Applying Behavioral Science Principles to Student Support Services

Applying Behavioral Science Principles to Student Support Services

We’ve all aspired to achieve goals, worked to change habits, tried to remove limiting beliefs, and/or follow through on plans. And yet, despite our best intentions, we struggle. Even the highest achievers among us are fallible, and the students we serve are no different.

Fortunately, recent practical research in behavioral science has sought techniques to simplify and accelerate changes in behavior. The emerging principles harness the power of our natural human tendencies rather than fight against them. The strategies and tactics below are just a few of the ways we help our partner institutions leverage the latest in behavioral science to improve student outcomes.

Nudge and pull

Challenge — No one likes nagging. In fact, pushing people to do things often intensifies their resistance. When students don’t engage, the temptation is to bombard them with information or reach out urgently only when a problem arises. Students become conditioned to tune out messages and, in some cases, actively avoid support because it feels unpleasant and uncomfortable.

Solution — Stop nagging and start nudging. Pull, don’t push. Establishing rapport and trust before a situation happens transforms the relationship with a student from a negative to a positive. Quick, convenient, and actionable communication draws students in and ensures they always have an avenue to support.

High touch — Cross-train faculty and staff to gently guide students to take appropriate actions and give them easy-to-follow directions. Do you want better data on the student experience? Have students fill out a survey after each advising meeting. Are students having to wait too long to speak to financial aid personnel? Provide information about relevant programs like Pay As You Earn income-based repayment program in the physical or virtual waiting room.

High tech — Schedule automated text or in-app messages to assess a student’s situation and include links to relevant on-demand content or live support.

Less complexity, more choices

Challenge — The natural human response to complexity is to either choose a default decision or make no decision at all. When presented with too much information and not enough context, students defer to the status quo or become paralyzed.

Solution — Conquer the “choice paradox” by implementing guided pathways that curate choices and make bad decisions less likely. Providing options among good choices keeps students engaged and in the driver’s seat of their own education. It also gives them confidence that they will stay on track and avoid surprise pitfalls that could fracture trust or discourage them from persisting.

High touch — The most robust example of this principle is in the guided pathways approach to degree programs and advising. This integrated, comprehensive initiative can be applied to any student interaction by training and empowering support personnel to make informed recommendations and coach students to stay involved.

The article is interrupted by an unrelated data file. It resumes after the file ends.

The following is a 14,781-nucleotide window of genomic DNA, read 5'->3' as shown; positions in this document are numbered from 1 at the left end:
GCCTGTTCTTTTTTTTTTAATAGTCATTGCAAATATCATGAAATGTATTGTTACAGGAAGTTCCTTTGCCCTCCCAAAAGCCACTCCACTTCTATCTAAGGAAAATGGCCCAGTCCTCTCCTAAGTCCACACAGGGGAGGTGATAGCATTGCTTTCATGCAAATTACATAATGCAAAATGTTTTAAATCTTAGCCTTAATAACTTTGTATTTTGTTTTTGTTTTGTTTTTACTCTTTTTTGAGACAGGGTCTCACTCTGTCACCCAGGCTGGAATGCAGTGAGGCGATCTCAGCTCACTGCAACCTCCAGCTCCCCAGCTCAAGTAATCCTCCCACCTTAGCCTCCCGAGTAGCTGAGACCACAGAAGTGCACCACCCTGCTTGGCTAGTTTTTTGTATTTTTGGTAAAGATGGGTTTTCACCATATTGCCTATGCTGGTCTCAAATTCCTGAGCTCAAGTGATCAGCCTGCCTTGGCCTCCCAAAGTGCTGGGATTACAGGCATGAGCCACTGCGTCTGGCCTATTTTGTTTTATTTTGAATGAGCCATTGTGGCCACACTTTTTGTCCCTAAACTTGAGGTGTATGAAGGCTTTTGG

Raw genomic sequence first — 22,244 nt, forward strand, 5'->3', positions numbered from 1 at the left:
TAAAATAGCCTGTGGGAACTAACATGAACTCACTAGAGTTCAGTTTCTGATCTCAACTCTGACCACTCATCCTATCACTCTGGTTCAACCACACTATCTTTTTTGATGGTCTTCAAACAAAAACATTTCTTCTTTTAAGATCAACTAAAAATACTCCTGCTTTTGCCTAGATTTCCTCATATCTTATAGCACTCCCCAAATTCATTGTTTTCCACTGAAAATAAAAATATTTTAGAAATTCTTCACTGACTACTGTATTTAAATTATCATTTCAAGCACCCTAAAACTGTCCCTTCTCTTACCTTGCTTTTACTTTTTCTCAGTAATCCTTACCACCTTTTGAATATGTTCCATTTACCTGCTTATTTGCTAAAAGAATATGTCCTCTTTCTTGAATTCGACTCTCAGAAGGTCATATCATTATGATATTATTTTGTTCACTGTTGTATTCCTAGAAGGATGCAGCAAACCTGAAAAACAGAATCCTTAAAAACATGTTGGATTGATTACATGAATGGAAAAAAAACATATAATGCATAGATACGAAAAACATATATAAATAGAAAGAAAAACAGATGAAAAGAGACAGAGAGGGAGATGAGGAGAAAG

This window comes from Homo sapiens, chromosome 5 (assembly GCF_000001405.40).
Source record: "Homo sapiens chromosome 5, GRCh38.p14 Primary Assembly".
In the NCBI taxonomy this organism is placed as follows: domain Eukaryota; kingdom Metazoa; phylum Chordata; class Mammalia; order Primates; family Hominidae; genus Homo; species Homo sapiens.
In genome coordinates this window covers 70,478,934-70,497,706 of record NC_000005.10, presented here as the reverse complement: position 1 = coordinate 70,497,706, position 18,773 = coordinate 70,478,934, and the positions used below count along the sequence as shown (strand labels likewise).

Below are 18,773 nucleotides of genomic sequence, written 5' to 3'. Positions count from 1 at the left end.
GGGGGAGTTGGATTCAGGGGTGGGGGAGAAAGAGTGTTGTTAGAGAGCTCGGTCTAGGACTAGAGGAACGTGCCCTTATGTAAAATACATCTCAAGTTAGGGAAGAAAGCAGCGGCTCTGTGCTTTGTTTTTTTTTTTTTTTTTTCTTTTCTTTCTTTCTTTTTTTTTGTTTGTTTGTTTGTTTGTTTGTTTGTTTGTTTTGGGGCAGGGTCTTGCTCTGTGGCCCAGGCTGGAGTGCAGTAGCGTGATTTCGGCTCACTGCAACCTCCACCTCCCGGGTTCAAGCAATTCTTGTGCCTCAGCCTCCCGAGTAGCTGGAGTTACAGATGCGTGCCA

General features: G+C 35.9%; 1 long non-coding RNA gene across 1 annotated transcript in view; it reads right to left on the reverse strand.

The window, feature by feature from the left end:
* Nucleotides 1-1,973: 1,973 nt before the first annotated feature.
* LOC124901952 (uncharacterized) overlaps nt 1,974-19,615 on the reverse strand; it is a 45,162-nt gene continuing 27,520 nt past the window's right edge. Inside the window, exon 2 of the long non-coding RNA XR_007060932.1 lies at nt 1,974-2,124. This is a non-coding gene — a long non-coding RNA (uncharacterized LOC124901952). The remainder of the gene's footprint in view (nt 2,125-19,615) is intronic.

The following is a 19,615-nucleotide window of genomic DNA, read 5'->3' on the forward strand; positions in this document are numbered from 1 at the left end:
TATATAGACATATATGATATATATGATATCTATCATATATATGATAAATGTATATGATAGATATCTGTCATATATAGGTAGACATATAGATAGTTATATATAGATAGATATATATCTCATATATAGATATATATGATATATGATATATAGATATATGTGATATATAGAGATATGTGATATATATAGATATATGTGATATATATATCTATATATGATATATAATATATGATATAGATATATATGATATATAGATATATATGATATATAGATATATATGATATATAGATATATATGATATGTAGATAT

High tech — Create online workflows that lead students to good outcomes. Let students know they can opt out or make a different choice but require conscious action to override the default and ensure students receive advice if they veer off the path. 

Positive peer pressure

Challenge — Students often feel isolated, ashamed, and embarrassed when things don’t go well. Many worry that seeking or accepting support will be seen as a sign of weakness.

Solution — Normalize the student experience by demonstrating positive responses for certain behaviors and showing empathy for common scenarios. Proactively show students that it’s normal to have ups and downs while pursuing a degree but don’t minimize or trivialize them. Let them know you want the best for them without assuming everything is fine.

High touch — A coach begins a conversation at midterm by saying, “So many students I’ve talked to today are confused about registration! How is it going for you?”

High tech — Students who haven’t registered by a certain date receive a message that reads: “More than 80 percent of your classmates have already registered! Hurry before it’s too late to get the courses you need to graduate on time and accommodate your busy schedule!”

Captivate on their terms

Challenge — People have only so much cognitive bandwidth, and students, especially those with busy lives and responsibilities outside of school, use up a hefty dose of their attention to make academic progress. If certain actions are critical to persistence and completion, don’t make students choose between unnecessary minutiae and completing assignments.

Solution — Text messages can grab our attention even if for just a moment. Other communication channels are emerging and captivating students’ attention every day. The more saturated these channels become, the more quickly we’ll see their adoption evolve. It’s a moving target, but there will always be a platform to meet students’ needs where they are. Use them wisely and respectfully, and students will pay attention.

High touch — Coaches, faculty, and senior administrators who connect with their students over social media such as Facebook, Snapchat, and Twitter are more approachable. When relevant information pops up in the feed where a student checks each day, they are more likely to follow through as soon as they can.

High tech — The same approach can be automated through institutional or online handles. Leverage data, analytics, and technology to place relevant content in the right channels at the right time.

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